Yala is well
recognised as one of the best parks in the world to observe
and photograph leopards. The park covers an area of over
100,000 hectares and is divided into five blocks. Block one
is the most visited area since it contains the highest
density of leopards. However other areas of Yala such as
Yala East had been closed to visitors for some years and it
will take time to research leopard numbers in these areas.
Yala West consists of scrub jungle, brackish lagoons and
stunning rock monoliths scattered throughout the park, its
eastern edge is bounded by the South East coast.
It is possible to take full
day jeep safaris or to split your day into morning and
afternoon drives. Your best chance to see a leopard is
generally early in the morning and then again at dusk. You
can stay until just after dark inside the park, thus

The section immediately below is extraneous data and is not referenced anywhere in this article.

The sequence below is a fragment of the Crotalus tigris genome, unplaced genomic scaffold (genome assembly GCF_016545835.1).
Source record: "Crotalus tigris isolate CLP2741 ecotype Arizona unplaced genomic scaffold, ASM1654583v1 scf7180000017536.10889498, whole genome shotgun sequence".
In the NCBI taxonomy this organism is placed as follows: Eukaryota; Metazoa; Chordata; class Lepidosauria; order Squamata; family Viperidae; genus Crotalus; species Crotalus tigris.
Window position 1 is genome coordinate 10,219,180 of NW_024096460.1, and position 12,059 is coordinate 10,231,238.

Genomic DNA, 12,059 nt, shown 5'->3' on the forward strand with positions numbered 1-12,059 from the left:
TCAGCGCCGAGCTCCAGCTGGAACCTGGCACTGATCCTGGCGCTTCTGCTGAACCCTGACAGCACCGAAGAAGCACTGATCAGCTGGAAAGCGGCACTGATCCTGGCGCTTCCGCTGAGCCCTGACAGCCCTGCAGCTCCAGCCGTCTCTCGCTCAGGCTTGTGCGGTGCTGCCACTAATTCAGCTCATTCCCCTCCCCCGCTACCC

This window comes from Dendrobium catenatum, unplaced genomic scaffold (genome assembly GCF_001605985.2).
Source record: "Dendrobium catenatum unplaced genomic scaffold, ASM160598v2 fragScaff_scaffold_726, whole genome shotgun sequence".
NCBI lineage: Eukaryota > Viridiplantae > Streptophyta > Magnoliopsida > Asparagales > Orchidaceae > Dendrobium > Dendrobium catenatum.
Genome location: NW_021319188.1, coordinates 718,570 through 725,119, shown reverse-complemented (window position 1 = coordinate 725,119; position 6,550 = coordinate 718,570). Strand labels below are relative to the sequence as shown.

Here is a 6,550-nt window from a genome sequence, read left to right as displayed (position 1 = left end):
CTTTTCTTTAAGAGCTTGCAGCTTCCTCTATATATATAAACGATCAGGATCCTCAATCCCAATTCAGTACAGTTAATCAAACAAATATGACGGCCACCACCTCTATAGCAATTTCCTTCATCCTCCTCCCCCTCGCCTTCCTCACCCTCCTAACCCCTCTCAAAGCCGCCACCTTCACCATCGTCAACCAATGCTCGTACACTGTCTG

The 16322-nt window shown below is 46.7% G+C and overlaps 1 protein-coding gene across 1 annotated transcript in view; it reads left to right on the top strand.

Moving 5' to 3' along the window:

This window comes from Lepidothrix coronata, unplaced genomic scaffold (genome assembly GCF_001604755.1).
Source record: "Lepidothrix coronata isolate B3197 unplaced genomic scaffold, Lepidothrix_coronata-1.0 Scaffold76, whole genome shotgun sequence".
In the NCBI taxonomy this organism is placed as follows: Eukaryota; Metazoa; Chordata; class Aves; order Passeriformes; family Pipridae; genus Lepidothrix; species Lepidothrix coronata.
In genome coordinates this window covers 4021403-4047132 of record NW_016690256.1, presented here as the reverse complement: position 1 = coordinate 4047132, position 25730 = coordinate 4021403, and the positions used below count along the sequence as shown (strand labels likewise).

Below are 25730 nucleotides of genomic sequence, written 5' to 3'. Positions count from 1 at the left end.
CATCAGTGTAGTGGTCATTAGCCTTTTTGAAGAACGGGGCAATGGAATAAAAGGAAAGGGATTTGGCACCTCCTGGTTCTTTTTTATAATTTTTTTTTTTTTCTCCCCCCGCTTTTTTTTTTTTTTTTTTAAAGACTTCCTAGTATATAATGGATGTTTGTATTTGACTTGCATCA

maximising your chances of a leopard encounter. The male
leopards in Yala are very confident and are often seen
walking the tracks during the day. Young males in particular
seem to have no fear of the jeep, which can lead to some
excellent photographic opportunities.
There is also a substantial
elephant population along with spotted deer, sambar, wild
buffalo, sloth bear, jackal, mongoose, pangolins and
crocodiles. The bird life comprises over 120 species, and
ranges from lesser flamingos to Paradise Flycatchers,
Crested Hawk Eagles, and Black Bitterns. Outside of the park
are several other fascinating birding locations, including
the ancient hermitage of Sithulpahuwa, Debarawewa wetland
and Palatupana saltpans. The coastline forms a major nesting
ground for marine turtles.
Jeeps here have 'soft-tops'
to provide a degree of camouflage to humans, as well as
cover from the regular showers. The drier season falls
between May and August and the park closes for a short time
during September and October.